As we're used to seeing from Corsair's K-series the top plate of the K95 Platinum is fully made of aluminum, while the bottom has been made of plastic. All in all the keyboard is very sturdy, as it barely, if at all, flexes when a decent amount of force is applied. In other ares the build quality is also excellent, from the metal volume scrolling wheel to the detachable wrist rest. By the way, the latter feels significantly better than the wrist rests that were included with previous models. Not only is it heavier, but the top side now features a thick piece of rubber instead of a thin rubber layer. This makes the wrist rest very comfortable in use and it also gives it a more luxurious feeling.
Our review sample came with Cherry MX Speed switches, which we've already seen before on the Corsair K70 RGB Rapidfire. Compared to the 'traditional switches' this type of switch is most similar to Cherry MX Red, however it's been customized so that gamers can react even faster. An MX Red switch actuates when it is pressed down 2 mm, however this has been brought down to 1.2 mm on MX Speed switches. Cherry also claims that the switch will depress extremely quickly. They claim a bounce time of less than a 1 millisecond, however this is of course quite hard to verify. Just like the Cherry MX Red, the switch is linear and it requires 45 cN of force to actuate, which is equal to about 46 grams. The MX Speed switches are clearly made for gamers, as the faster activation can cause more typos in the beginning compared to regular switches. This is probably just a question of getting used to the switch however.
The K95 Platinum uses the Cherry stabilizers, which means that keycaps can be removed and put back on very easily. Unfortunately the bottom row of keys still does not feature standard-sized keys, which means that the majority of custom keysets won't fit. Like most other manufacturers Corsair has opted for black ABS keycaps, which is quite a shame in our opinion. At this price point, we'd expect double-shot keycaps or keycaps made from more premium materials such as PBT or POM. Enthusiasts will still have to look at keyboards from niche manufacturers, if they want stock keycaps like that, however these tend to be much harder to get. The font on the keycaps is relatively big and striking. This does give the keyboard a distinct gamer feel, however the keycaps do allow for more RGB backlighting to shine through.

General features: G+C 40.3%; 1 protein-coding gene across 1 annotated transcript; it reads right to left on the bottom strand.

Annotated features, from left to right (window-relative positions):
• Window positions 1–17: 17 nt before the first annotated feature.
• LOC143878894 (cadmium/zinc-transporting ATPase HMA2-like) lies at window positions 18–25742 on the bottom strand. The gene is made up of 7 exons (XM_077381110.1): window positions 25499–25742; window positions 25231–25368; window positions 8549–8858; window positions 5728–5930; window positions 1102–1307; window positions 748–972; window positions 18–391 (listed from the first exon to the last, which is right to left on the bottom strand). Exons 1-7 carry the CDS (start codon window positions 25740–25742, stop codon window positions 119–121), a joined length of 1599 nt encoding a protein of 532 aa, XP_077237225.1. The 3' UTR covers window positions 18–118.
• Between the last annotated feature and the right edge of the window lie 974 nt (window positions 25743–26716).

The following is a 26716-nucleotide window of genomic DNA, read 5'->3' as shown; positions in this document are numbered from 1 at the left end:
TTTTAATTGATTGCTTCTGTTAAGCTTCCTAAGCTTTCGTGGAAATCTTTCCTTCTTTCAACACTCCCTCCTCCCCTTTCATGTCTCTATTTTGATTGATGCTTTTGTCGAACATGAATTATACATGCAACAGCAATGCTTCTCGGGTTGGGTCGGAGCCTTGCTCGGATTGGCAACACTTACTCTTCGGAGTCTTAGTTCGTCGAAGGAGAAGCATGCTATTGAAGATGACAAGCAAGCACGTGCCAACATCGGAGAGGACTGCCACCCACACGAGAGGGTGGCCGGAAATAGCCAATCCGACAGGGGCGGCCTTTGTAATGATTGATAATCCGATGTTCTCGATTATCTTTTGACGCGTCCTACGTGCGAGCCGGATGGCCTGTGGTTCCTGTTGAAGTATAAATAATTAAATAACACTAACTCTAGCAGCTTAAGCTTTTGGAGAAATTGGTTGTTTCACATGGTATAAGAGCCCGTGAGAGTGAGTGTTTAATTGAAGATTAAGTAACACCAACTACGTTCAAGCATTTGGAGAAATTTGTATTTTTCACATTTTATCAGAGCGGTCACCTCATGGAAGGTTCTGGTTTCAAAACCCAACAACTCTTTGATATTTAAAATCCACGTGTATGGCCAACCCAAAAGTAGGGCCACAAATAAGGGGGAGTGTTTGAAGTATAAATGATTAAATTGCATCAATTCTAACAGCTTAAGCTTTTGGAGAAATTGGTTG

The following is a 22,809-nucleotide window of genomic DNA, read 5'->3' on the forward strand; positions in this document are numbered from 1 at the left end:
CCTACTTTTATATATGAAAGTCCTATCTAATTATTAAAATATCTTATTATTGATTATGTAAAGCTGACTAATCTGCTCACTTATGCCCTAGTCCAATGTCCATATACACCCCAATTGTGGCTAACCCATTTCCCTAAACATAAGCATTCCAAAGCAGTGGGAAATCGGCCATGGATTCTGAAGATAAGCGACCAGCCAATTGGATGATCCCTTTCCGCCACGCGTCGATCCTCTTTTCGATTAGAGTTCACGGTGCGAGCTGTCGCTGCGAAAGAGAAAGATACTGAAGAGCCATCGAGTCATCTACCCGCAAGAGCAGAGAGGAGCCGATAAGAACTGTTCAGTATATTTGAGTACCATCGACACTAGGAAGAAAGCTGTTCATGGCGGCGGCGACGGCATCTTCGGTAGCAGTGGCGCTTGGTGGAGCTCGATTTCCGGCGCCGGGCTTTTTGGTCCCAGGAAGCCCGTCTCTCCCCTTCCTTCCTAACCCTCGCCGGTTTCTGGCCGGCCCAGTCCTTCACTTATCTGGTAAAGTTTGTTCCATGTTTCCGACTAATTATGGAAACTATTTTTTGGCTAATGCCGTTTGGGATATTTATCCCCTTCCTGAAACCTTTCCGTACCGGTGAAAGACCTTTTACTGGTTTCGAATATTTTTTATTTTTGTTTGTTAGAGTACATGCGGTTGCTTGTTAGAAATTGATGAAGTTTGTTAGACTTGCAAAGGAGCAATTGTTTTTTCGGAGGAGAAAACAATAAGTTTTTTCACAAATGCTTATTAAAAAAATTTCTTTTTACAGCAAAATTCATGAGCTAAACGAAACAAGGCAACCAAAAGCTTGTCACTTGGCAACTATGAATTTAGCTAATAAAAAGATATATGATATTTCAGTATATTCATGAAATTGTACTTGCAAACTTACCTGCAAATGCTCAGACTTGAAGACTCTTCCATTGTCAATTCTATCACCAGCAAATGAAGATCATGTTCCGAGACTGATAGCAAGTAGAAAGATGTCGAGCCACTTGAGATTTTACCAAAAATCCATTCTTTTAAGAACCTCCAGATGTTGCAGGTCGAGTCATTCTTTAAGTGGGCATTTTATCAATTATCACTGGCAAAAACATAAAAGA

The macro keys feature textured keycaps, which means that you can feel whether you're pressing the control key or the lowest macro key, without looking. Textured keycaps are also included for keys that are often used in games, such as the WASD cluster. The same pattern is also present on the space bar, however there is no clear added value here.